What is Eating Disorder Counseling?
The niche of eating disorder counseling is a growing area of expertise. Eating disorder counseling deals with scores of teenage and adolescent individuals who struggle with maladaptive eating patterns. Often those who struggle with eating disorders use food as a means of controlling their environments. The goal of those within the field of eating disorder counseling is to ensure that all of their patients eventually adopt healthy eating patterns and lifestyles.
Sadly, the niche of eating disorder counseling is growing. Although a large percentage of the individuals in treatment are teenage and adolescent females, men do struggle with eating disorders as well. Eating disorder counselors are charged with the unique responsibility of saving lives through therapeutic intervention. Although a large number of patients do recover and go on to lead successful and rewarding lives, a small percentage do die each year as a result of their struggles with eating disorders.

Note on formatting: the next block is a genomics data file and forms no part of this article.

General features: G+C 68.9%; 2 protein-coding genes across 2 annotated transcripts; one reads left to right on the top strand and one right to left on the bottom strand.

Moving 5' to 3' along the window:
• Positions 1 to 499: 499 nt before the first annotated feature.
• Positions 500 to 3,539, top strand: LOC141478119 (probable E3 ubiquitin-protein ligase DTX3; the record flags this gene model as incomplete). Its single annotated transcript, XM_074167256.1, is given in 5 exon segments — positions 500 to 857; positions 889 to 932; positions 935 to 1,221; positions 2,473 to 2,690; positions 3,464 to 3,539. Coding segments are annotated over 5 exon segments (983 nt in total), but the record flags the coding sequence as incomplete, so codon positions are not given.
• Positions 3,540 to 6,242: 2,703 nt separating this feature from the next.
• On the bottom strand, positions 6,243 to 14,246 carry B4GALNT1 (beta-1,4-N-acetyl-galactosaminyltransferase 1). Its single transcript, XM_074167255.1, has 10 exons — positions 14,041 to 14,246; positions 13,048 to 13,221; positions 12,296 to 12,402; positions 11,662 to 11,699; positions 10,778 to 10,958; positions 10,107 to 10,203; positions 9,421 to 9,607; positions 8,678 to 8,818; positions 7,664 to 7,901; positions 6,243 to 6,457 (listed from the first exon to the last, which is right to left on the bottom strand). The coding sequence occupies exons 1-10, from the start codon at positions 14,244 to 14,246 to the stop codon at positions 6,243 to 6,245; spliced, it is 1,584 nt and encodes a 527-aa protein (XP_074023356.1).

Some eating disorders can be quite dangerous, sometimes resulting in death. Though all eating disorders can be dangerous, the following three disorders are particularly dangerous:
- Anorexia nervosa is the extreme restriction of food by a person in order to lose weight, which can lead to death from malnutrition. Anorexia can also lead to refeeding syndrome, an electrolyte imbalance that can lead to respiratory arrest or cardiac arrest, either of which can lead to death.
- Bulimia nervosa is binge eating that results in feelings of guilt, shame and/or remorse, feelings that normally cause a person to compensate by vomiting and/or over-exercising. Repeated vomiting can rupture the esophagus or cause an electrolyte imbalance that can damage the heart.
- Binge eating is eating excessively, which brings on feelings of self-loathing or guilt, though it doesn’t normally lead to vomiting. The person might compensate for the feelings of guilt by periodic dieting or fasting. Binge eating can lead to high blood pressure, heart disease, diabetes, obesity or other ailments.